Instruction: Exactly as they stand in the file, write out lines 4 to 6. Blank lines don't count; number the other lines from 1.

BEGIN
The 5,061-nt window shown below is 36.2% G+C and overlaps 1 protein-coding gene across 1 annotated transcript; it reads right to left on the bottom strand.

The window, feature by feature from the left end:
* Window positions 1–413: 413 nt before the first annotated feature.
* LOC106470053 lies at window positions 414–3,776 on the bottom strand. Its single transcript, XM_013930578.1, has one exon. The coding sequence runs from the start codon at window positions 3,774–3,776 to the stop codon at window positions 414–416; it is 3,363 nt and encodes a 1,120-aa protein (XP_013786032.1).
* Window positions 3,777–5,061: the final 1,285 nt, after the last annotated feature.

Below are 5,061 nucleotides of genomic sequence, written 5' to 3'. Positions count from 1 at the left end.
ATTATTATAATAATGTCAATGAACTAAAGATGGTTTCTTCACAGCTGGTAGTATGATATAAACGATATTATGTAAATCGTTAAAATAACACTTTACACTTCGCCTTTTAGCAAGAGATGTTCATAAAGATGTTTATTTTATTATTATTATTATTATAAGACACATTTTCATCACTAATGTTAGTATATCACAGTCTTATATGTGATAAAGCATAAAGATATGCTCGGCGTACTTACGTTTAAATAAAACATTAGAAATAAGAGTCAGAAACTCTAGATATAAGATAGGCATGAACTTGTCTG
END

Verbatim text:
* LOC106470053 lies at window positions 414–3,776 on the bottom strand. Its single transcript, XM_013930578.1, has one exon. The coding sequence runs from the start codon at window positions 3,774–3,776 to the stop codon at window positions 414–416; it is 3,363 nt and encodes a 1,120-aa protein (XP_013786032.1).
* Window positions 3,777–5,061: the final 1,285 nt, after the last annotated feature.

Below are 5,061 nucleotides of genomic sequence, written 5' to 3'. Positions count from 1 at the left end.